The editor does support export to MD, but without images and code, so there’s little point to it for my workflow. A lot of other information gets lost in the export process, too. For example, MD doesn’t support the target attribute in links (i.e.
"_blank"). Hemingway does. Thus, it gives its (non technical) users the impression that links will open in new tabs when exported to MD. Naturally, this is not so and can lead to confusion.
The editor features a Save As option, and although it does let users save a file with any extension they desire, it will not open these files. So saving a file as MD, or even trying to open one that is MD, simply isn’t available. Further, saving a file with Save As will actually not acknowledge the save, and will warn the user about unsaved changes.
Aside from the lack of Markdown support, there are also minor UI/UX gripes. First, the word counter is only visible in Edit mode, not in Write mode. A counter is very, very useful when writing articles that have a length range. Having to switch is distracting and breaks the writing flow.
Second, the full screen mode could be fuller. There’s a lot of wasted real estate which could be better used to improve readability on wider screens:
Also due to CKEditor, the browser’s spellchecker isn’t triggered immediately after a misspelling. This is especially true on larger bodies of text. Not a big problem, but it can be distracting.
There’s also the inconsistency of the UI. To get HTML output, you go to Save As, while getting MD or Docx requires going to File -> Export. And speaking of exports, an on-screen view of the export would be much better than a file-based export. More often than not, you just want it in your clipboard.
Some of the UI grouping is odd, too. For example, the outdent and indent buttons are on the same level as all other formatting controls. Still, they only work on list elements, and only for a single level in either direction. Pasting is also iffy: it’ll make the screen jump to an odd location in the text.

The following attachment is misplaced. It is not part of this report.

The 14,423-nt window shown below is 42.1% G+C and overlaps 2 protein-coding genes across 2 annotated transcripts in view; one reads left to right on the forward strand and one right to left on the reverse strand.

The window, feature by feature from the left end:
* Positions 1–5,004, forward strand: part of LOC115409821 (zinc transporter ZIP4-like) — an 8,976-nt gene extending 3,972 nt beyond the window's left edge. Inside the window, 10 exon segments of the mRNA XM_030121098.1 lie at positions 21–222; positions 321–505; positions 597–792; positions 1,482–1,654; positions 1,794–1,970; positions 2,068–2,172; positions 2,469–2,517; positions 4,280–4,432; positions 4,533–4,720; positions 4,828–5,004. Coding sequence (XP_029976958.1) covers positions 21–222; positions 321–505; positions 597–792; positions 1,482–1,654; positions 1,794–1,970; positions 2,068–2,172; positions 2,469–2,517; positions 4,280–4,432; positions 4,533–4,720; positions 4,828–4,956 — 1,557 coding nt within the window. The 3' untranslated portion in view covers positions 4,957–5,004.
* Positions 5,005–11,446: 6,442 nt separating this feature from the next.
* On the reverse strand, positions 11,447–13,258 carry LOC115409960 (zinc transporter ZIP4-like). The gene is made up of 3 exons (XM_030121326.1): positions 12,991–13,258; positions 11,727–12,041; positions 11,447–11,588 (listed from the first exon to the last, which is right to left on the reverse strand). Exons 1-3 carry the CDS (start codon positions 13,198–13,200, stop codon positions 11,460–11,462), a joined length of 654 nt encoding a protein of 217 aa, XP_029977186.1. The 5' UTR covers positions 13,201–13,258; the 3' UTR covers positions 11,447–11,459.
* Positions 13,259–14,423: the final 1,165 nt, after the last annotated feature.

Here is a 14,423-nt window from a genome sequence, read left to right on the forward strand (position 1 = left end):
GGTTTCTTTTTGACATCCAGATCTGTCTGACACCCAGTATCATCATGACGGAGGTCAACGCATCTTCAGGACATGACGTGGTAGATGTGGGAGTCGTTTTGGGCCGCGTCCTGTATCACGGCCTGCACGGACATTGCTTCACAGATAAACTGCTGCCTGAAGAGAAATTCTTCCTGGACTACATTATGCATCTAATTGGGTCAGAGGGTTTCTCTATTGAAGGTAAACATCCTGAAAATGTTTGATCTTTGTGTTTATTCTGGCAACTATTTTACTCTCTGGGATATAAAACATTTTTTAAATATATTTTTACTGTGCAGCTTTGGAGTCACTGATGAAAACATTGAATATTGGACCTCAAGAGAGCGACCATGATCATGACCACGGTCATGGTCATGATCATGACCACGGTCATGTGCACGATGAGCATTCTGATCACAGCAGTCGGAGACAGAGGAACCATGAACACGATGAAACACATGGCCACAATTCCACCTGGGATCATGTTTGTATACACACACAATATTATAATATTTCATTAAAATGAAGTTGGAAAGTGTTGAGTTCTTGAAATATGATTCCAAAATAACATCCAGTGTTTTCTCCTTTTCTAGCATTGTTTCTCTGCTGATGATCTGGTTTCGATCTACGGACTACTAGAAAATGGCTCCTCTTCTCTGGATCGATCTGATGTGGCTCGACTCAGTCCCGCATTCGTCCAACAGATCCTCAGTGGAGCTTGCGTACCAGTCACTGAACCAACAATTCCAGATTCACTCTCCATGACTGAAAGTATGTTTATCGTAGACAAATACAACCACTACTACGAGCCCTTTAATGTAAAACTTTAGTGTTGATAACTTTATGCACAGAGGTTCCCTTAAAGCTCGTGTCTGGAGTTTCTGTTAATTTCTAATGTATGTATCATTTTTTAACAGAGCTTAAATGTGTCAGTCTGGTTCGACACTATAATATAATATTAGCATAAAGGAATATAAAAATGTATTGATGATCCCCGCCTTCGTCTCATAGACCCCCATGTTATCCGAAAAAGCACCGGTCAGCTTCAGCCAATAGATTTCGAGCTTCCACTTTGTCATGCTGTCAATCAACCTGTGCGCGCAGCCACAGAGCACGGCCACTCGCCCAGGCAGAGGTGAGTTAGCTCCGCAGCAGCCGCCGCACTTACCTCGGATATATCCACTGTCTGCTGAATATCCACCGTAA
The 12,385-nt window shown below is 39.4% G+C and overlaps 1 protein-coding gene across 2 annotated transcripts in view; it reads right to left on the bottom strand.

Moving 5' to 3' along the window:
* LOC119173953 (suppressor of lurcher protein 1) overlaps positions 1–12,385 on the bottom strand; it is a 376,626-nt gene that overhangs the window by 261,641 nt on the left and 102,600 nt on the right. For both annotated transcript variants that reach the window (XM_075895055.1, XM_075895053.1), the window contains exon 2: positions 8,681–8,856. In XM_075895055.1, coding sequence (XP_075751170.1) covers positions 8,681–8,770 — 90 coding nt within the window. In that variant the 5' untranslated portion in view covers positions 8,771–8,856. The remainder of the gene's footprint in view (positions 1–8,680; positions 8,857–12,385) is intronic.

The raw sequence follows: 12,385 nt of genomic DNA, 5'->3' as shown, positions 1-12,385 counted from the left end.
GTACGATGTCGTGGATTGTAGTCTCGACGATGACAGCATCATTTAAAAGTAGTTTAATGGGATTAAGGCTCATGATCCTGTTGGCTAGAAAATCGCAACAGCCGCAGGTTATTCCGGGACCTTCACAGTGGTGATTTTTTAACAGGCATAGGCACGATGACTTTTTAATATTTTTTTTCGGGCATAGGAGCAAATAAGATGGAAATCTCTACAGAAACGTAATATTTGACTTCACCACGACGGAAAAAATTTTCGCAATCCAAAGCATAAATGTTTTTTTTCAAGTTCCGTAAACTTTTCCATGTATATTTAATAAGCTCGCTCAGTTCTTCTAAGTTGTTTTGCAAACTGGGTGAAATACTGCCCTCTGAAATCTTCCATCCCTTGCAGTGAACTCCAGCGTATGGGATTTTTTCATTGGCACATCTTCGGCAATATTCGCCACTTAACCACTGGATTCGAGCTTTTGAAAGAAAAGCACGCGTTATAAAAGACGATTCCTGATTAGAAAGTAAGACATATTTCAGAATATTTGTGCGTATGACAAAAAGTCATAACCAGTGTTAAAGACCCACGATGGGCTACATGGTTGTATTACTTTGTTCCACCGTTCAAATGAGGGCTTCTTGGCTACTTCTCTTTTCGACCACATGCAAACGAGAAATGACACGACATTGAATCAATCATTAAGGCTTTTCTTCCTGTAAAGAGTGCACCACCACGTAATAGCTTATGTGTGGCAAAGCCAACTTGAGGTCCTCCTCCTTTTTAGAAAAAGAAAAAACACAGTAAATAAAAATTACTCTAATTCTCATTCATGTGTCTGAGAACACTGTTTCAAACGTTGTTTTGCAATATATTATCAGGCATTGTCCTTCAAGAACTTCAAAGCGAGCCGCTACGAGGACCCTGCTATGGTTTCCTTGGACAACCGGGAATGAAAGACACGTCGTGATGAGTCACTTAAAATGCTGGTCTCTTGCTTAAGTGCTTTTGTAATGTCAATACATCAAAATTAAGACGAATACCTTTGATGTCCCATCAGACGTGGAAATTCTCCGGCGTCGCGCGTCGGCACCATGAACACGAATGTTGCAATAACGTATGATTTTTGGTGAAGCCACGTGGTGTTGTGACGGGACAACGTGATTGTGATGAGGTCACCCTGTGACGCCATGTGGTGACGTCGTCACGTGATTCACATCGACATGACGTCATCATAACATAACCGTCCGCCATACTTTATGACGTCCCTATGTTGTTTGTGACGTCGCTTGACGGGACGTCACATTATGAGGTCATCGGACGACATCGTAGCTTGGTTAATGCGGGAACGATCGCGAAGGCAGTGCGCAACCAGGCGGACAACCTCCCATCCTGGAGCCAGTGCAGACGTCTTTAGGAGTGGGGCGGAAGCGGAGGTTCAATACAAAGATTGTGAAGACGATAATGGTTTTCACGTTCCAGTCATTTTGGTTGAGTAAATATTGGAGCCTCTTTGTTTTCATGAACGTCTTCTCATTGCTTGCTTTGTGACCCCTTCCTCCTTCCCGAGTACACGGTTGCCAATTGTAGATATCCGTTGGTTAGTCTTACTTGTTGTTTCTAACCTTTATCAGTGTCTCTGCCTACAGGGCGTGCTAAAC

And then there are bugs. The two deal breakers I found were:
- exporting a file into a folder where a file of the same name already exists and confirming the overwrite will silently fail
- HTML entities get encoded when being exported, so your MD ends up looking like this:
This is unacceptable; it’s as if the app wasn’t tested at all.
- is powered by Woofmark
- has a customizable exporter powered by CommonMark
- has a heading normalizer powered by TitleCapitalization
- has a body checker powered by Hemingway’s JS
- has an image uploader powered by something like Dropzone
Hemingway’s version 2 doesn’t offer much over version 1. The new formatting tools leave much to be desired, and the new, rather basic window chrome functionality is not too exciting. The writing process is distracting and buggy rather than helpful. Various missing features plague the tool, making it still feel like an alpha product for me. But despite all this, it can be a helpful tool.
From my point of view, as someone who likes Markdown and writes about code, I can’t recommend a purchase of the desktop version. But I’ll definitely keep an eye on it and remain optimistic about its future. It’s on the way to becoming a good text editor, and there’s no surplus of those.
I give Hemingway’s current iteration a score of 2/5.
P.S. This text was written entirely in Hemingway and got a grade of 5. What do you think about it? Is the simplification too obvious or just right? Let me know!
Bruno is a blockchain developer and technical educator at the Web3 Foundation, the foundation that's building the next generation of the free people's internet. He runs two newsletters you should subscribe to if you're interested in Web3.0: Dot Leap covers ecosystem and tech development of Web3, and NFT Review covers the evolution of the non-fungible token (digital collectibles) ecosystem inside this emerging new web. His current passion project is RMRK.app, the most advanced NFT system in the world, which allows NFTs to own other NFTs, NFTs to react to emotion, NFTs to be governed democratically, and NFTs to be multiple things at once.